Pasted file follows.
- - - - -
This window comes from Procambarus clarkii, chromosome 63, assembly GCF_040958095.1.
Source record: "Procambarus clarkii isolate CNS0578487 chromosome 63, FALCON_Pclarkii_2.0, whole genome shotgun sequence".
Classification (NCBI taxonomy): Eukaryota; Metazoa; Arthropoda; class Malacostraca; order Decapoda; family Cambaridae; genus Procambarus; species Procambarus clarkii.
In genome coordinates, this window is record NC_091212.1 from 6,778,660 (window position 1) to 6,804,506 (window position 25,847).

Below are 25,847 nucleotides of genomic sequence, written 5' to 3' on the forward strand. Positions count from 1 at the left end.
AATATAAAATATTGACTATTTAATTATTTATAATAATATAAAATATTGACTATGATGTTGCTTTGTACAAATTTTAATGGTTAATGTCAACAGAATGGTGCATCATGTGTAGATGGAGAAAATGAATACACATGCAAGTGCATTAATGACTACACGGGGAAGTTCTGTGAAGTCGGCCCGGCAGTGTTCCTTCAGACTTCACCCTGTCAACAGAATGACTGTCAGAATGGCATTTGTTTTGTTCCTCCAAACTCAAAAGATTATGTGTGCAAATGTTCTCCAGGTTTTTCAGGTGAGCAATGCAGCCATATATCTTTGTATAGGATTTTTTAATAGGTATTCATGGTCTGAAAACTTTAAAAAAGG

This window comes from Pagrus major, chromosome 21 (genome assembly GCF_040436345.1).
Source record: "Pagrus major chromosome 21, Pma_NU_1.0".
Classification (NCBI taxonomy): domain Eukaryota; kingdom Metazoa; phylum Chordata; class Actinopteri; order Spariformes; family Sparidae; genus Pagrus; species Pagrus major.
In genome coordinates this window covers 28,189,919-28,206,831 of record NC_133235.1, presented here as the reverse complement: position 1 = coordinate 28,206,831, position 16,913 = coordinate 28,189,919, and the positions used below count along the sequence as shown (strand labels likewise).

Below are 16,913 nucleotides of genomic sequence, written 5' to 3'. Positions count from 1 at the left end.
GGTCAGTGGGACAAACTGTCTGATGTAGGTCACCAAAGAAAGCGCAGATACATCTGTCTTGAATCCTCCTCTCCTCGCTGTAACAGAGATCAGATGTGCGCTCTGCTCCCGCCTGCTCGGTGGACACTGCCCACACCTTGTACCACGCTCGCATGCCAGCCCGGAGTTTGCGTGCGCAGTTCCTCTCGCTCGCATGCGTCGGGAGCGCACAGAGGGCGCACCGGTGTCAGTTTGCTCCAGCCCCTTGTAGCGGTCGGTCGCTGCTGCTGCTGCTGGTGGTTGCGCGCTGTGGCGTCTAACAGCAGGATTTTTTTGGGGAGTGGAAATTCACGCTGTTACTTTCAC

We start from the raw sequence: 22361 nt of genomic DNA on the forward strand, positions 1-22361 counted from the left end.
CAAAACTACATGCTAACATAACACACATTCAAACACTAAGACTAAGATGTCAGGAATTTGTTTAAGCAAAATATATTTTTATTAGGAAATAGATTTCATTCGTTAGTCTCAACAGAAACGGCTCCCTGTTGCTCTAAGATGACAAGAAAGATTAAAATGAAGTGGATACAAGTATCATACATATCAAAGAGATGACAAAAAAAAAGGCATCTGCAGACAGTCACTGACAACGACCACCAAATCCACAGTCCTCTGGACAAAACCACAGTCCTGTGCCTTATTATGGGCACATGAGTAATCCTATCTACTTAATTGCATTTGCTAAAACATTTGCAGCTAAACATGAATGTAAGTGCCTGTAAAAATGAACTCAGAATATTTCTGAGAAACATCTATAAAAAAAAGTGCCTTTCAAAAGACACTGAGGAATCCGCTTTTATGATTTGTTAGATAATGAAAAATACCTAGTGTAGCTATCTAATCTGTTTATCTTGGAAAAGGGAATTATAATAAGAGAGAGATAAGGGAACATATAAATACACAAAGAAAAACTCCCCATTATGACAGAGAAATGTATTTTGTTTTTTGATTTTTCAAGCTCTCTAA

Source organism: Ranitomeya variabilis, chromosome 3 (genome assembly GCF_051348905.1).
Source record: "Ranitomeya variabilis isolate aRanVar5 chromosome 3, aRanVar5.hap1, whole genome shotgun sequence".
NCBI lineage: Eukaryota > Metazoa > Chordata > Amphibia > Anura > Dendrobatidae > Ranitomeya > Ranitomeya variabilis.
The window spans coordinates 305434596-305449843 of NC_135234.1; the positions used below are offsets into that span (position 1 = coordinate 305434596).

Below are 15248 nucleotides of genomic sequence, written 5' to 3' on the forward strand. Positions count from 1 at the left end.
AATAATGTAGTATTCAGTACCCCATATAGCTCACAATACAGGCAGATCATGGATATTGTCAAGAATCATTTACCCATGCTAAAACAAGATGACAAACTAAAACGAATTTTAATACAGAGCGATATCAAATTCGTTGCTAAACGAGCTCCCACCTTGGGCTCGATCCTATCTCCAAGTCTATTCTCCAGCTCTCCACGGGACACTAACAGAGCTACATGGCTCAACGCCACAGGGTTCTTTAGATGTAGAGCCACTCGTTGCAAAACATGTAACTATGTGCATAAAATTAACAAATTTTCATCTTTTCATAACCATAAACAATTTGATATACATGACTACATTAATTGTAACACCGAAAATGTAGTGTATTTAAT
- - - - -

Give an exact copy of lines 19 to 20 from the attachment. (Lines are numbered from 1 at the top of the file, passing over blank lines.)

Below are 15248 nucleotides of genomic sequence, written 5' to 3' on the forward strand. Positions count from 1 at the left end.
AATAATGTAGTATTCAGTACCCCATATAGCTCACAATACAGGCAGATCATGGATATTGTCAAGAATCATTTACCCATGCTAAAACAAGATGACAAACTAAAACGAATTTTAATACAGAGCGATATCAAATTCGTTGCTAAACGAGCTCCCACCTTGGGCTCGATCCTATCTCCAAGTCTATTCTCCAGCTCTCCACGGGACACTAACAGAGCTACATGGCTCAACGCCACAGGGTTCTTTAGATGTAGAGCCACTCGTTGCAAAACATGTAACTATGTGCATAAAATTAACAAATTTTCATCTTTTCATAACCATAAACAATTTGATATACATGACTACATTAATTGTAACACCGAAAATGTAGTGTATTTAAT